Log Book I Day 9 I How to squat a river


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It was the cabbages that saved us.

We remember that the goal of this project is to produce a learning tool, about how to squat a river. We want to know how squatting activities increase the sustainable relationship between the river and the communities, economically, socially and environmentally. Our case study is the Jamor River.

 

At least three phases will be developed: first, making a first contact with the squatters on the banks of Jamor, collecting general information about this community: who they are, what they do, why they do it; the second, to know more closely the squatting activities, through interviews and other forms of data collection; the third, to systematize all the gathered information and to make a small film.

 

The first phase is completed: we walked down the Jamor river and we met the squatters established along the banks of the river, from its source, in Serra da Carregueira (Sintra), to the mouth, in Cruz Quebrada (Oeiras). We established a first contact: we try to understand who these people are; we introduce ourselves, we present the project. We probe about their openness to participate. We did a mapping of squatter gardens along Jamor. At first, we were almost always received with strangeness (which is not surprising, given the “illegal” nature of squatting practice) – then to be greeted with a smile and in many cases a handful of ripe figs in the hand. We talked a lot about the awkwardness of these places. As if parallel universes they were: near and simultaneously far from the city, outside the time and space of the city, but at the same time in the middle of it. “An island under the city.” Only by being there, with dirty shoes on the clay of the earth, the scent of the field and the sound of the river like background music, almost forgetting the surrounding suburban cement, to know what a strange feeling this is. Almost reminiscent of a surrealistic collage.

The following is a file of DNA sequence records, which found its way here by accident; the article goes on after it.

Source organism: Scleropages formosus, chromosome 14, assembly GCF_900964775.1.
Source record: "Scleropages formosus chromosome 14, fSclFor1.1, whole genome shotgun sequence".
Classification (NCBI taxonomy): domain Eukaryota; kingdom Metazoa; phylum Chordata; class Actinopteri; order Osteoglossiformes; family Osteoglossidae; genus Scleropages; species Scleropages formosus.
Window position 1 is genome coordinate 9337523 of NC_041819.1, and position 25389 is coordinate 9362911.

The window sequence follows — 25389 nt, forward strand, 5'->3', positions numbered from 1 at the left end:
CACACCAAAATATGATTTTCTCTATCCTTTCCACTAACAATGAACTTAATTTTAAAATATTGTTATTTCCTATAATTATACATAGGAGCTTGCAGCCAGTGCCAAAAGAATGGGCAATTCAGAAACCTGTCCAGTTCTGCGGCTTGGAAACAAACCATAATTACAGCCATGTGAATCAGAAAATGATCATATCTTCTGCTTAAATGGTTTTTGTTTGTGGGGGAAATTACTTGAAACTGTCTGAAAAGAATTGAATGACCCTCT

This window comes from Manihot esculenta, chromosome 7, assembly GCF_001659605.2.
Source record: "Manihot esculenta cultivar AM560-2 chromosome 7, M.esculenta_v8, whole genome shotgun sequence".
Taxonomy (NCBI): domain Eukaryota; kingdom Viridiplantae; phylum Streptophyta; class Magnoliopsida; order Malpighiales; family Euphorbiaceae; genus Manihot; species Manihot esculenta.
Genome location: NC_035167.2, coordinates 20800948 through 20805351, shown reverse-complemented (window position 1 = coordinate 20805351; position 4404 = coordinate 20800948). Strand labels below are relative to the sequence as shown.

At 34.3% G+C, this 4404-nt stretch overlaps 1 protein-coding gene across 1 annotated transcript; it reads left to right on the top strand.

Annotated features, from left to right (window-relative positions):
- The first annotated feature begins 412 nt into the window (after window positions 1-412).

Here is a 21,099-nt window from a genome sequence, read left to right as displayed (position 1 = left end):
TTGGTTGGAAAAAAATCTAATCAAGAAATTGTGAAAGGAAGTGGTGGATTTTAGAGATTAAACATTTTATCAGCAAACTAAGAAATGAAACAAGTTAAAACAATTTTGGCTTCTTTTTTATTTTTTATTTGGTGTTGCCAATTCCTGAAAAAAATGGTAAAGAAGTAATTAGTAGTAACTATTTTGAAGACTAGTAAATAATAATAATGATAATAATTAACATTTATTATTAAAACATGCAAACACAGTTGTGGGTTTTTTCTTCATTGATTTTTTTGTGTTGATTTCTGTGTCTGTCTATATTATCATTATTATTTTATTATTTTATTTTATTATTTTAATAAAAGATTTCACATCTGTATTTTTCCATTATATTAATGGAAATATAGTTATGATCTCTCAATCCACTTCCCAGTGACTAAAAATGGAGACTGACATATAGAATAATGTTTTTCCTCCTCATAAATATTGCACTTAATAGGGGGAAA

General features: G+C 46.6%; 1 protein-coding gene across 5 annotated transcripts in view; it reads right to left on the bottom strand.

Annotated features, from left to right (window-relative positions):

On this day we begin the second phase of the project How to Squat a River. Do you remember Mr. Camões, Queluz’s senior squatter de Queluz? He was our first interviewee. The day was rainy, and we feared that, despite the arrangement, he would not appear, but at the appointed hour he was at the door of his small squatter garden. The interview was not held in the garden where we had met him – being the end of the season, the garden had been cleaned, and only had land to show. It was Mr. Camões himself who decided to give the interview in the second vegetable garden that squatter, so he could proudly show the cabbages, lettuces, peppers, piripiris or chuchus that are still there. As the first filmed interview that we collected, to discourage the drizzles that kept falling, the process of assembling the material of image and sound was a little slow, not quickened, somewhat complicated. Despite the waiting time, Mr. Camões never lost his sympathy and desire to talk.

After all set up and the interview properly prepared, everything more than ready to start recording, the batteries failed in the main micro. Ten more minutes for a jump to the nearest fuel pumps to buy new ones. The rain always about to burst. The fear of wetting the material. What saved us were the cabbages to protect the equipment.

 

 

More than an hour of interview and lots of precious information for the project. Thank you, Mr. Camões, for the time and patience that has devolved upon us.

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